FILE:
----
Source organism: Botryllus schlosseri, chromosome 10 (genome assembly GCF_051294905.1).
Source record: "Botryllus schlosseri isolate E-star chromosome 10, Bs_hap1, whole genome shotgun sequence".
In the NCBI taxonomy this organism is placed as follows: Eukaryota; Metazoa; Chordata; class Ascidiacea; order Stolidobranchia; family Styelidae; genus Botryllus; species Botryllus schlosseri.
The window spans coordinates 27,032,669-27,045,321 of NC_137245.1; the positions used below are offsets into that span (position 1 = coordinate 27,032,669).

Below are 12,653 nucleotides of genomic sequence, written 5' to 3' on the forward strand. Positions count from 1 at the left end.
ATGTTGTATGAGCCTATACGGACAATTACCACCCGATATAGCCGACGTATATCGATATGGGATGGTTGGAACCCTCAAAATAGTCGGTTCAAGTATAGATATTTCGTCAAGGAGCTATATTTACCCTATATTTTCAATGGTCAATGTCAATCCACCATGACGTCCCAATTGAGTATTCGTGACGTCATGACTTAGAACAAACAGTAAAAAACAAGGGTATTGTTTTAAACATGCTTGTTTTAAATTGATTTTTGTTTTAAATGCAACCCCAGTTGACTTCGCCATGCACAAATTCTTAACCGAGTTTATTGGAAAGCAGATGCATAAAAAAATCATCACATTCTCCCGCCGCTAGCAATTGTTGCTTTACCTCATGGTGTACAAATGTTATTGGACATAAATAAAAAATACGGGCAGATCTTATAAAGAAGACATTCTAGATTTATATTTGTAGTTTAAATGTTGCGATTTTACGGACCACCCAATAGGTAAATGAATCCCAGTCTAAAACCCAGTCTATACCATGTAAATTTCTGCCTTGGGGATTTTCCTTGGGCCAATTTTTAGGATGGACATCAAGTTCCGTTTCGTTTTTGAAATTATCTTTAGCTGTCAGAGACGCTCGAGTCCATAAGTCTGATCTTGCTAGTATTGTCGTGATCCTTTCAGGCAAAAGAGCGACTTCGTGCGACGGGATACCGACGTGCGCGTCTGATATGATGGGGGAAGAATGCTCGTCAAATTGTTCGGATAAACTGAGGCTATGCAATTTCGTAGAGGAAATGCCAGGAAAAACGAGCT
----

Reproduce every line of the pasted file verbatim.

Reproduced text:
Source organism: Botryllus schlosseri, chromosome 10 (genome assembly GCF_051294905.1).
Source record: "Botryllus schlosseri isolate E-star chromosome 10, Bs_hap1, whole genome shotgun sequence".
In the NCBI taxonomy this organism is placed as follows: Eukaryota; Metazoa; Chordata; class Ascidiacea; order Stolidobranchia; family Styelidae; genus Botryllus; species Botryllus schlosseri.
The window spans coordinates 27,032,669-27,045,321 of NC_137245.1; the positions used below are offsets into that span (position 1 = coordinate 27,032,669).

Below are 12,653 nucleotides of genomic sequence, written 5' to 3' on the forward strand. Positions count from 1 at the left end.
ATGTTGTATGAGCCTATACGGACAATTACCACCCGATATAGCCGACGTATATCGATATGGGATGGTTGGAACCCTCAAAATAGTCGGTTCAAGTATAGATATTTCGTCAAGGAGCTATATTTACCCTATATTTTCAATGGTCAATGTCAATCCACCATGACGTCCCAATTGAGTATTCGTGACGTCATGACTTAGAACAAACAGTAAAAAACAAGGGTATTGTTTTAAACATGCTTGTTTTAAATTGATTTTTGTTTTAAATGCAACCCCAGTTGACTTCGCCATGCACAAATTCTTAACCGAGTTTATTGGAAAGCAGATGCATAAAAAAATCATCACATTCTCCCGCCGCTAGCAATTGTTGCTTTACCTCATGGTGTACAAATGTTATTGGACATAAATAAAAAATACGGGCAGATCTTATAAAGAAGACATTCTAGATTTATATTTGTAGTTTAAATGTTGCGATTTTACGGACCACCCAATAGGTAAATGAATCCCAGTCTAAAACCCAGTCTATACCATGTAAATTTCTGCCTTGGGGATTTTCCTTGGGCCAATTTTTAGGATGGACATCAAGTTCCGTTTCGTTTTTGAAATTATCTTTAGCTGTCAGAGACGCTCGAGTCCATAAGTCTGATCTTGCTAGTATTGTCGTGATCCTTTCAGGCAAAAGAGCGACTTCGTGCGACGGGATACCGACGTGCGCGTCTGATATGATGGGGGAAGAATGCTCGTCAAATTGTTCGGATAAACTGAGGCTATGCAATTTCGTAGAGGAAATGCCAGGAAAAACGAGCT